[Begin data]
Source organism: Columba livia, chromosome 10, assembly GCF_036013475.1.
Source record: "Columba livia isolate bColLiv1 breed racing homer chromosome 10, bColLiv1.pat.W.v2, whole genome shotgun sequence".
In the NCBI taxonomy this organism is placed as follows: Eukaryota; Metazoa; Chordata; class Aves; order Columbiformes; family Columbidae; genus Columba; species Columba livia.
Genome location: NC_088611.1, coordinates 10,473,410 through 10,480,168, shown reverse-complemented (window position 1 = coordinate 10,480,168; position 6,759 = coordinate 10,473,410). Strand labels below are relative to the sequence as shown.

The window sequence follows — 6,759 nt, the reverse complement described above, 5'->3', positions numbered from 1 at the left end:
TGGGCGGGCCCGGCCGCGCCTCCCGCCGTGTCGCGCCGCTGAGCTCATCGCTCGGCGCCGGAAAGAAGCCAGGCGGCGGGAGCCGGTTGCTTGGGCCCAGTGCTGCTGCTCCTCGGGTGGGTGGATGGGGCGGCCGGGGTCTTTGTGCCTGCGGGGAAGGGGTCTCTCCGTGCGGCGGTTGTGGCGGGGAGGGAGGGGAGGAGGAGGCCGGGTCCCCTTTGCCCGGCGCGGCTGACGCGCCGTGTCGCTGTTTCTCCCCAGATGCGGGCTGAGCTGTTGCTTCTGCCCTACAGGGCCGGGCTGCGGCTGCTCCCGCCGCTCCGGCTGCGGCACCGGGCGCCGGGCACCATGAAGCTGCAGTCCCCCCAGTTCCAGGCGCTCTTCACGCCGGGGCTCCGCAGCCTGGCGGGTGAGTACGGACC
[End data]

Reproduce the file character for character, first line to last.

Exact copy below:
Source organism: Columba livia, chromosome 10, assembly GCF_036013475.1.
Source record: "Columba livia isolate bColLiv1 breed racing homer chromosome 10, bColLiv1.pat.W.v2, whole genome shotgun sequence".
In the NCBI taxonomy this organism is placed as follows: Eukaryota; Metazoa; Chordata; class Aves; order Columbiformes; family Columbidae; genus Columba; species Columba livia.
Genome location: NC_088611.1, coordinates 10,473,410 through 10,480,168, shown reverse-complemented (window position 1 = coordinate 10,480,168; position 6,759 = coordinate 10,473,410). Strand labels below are relative to the sequence as shown.

The window sequence follows — 6,759 nt, the reverse complement described above, 5'->3', positions numbered from 1 at the left end:
TGGGCGGGCCCGGCCGCGCCTCCCGCCGTGTCGCGCCGCTGAGCTCATCGCTCGGCGCCGGAAAGAAGCCAGGCGGCGGGAGCCGGTTGCTTGGGCCCAGTGCTGCTGCTCCTCGGGTGGGTGGATGGGGCGGCCGGGGTCTTTGTGCCTGCGGGGAAGGGGTCTCTCCGTGCGGCGGTTGTGGCGGGGAGGGAGGGGAGGAGGAGGCCGGGTCCCCTTTGCCCGGCGCGGCTGACGCGCCGTGTCGCTGTTTCTCCCCAGATGCGGGCTGAGCTGTTGCTTCTGCCCTACAGGGCCGGGCTGCGGCTGCTCCCGCCGCTCCGGCTGCGGCACCGGGCGCCGGGCACCATGAAGCTGCAGTCCCCCCAGTTCCAGGCGCTCTTCACGCCGGGGCTCCGCAGCCTGGCGGGTGAGTACGGACC